Online
1993
13.

Female Circumcision [electronic resource]

The World Health Organization (WHO) defines female circumcision, also known as female genital mutilation, as "all procedures that involve partial or total removal of the external female genitalia, or other injury to the female genital organs for non-medical reasons." WHO estimates that 140 million women and girls around the world have experienced it, including 101 million in Africa. This episode explores the efforts to treat female circumcision as a human rights abuse. Pulitzer prize-winning author Alice Walker discusses her novel, Possessing the Secret Joy, about the response of an African woman to this cultural tradition. Also featured, "Diary from Hell" is a documentary about Manila's Smokey Mountain garbage dump, making the link between the environment and human rights; and a Sa [...]
Online
1993
14.

Somalia [electronic resource]

Featuring American journalist and NPR and PBS foreign correspondent, Charlayne Hunter-Gault, this classic program examines human rights in the African nation of Somalia.
Online
1993
15.

Ethnic Fault Lines Revisited [electronic resource]

Although internationally recognized as part of Azerbaijan, Nogorno-Karabakh is a de facto, but unrecognized, state in the South Caucasus. In February 1988, the parliament voted to secede from Azerbaijan and unite with Armenia, igniting armed conflict. Charges of ethnic cleansing have been leveled on both sides. This episode details the events and their impact on the population. Also included are reports on Cambodia, Guatemala, and a large Muslim enclave in Serbia that has been spared the horrors of ethnic cleansing - until now. Finally, a music video of Luis de la Guerra performing "El Costa de la Vida" is highlighted.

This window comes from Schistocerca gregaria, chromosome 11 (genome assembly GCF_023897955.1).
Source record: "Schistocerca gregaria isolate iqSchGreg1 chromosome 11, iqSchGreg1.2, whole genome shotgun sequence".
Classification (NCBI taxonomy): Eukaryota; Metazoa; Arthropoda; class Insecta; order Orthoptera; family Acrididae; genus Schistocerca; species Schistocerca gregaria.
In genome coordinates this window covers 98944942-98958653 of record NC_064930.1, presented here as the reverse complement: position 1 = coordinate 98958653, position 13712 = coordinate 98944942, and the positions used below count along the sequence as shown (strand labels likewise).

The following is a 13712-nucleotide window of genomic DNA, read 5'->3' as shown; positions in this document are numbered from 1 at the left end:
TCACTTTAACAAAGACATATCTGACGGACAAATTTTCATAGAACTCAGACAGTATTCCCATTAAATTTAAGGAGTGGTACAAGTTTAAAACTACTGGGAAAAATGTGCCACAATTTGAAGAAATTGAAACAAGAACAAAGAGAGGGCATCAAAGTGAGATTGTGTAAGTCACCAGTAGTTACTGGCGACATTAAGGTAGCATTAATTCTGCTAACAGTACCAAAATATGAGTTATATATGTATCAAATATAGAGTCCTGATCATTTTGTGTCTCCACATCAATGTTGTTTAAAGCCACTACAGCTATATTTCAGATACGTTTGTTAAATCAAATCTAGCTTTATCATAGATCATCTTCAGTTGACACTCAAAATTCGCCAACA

Online
1993
16.

Panama [electronic resource]

Featuring American journalist and NPR and PBS foreign correspondent, Charlayne Hunter-Gault, this classic program examines human rights in the nation of Panama.
Online
1993
17.

North/South [electronic resource]

The North American Free Trade Agreement (NAFTA) between Canada, the United States, and Mexico was supposed to protect the environment, create high-wage U.S. jobs, and raise the living standards of all three countries. The downside is the loss of over half a million U.S. jobs when companies moved jobs to cheaper labor markets, and the near destruction of the Mexican farming industry due to government subsidized produce from the U.S. entering the Mexican market, and a dysfunctional public administration in Canada. This episode looks at the costs of the agreement on the environment, civil liberties, labor and health. Also featured is a Sarajevo "Video Diary," a report on the Tamil Tiger rebels in Sri Lanka, and human rights abuses against illegal immigrants at the U.S./Mexico border.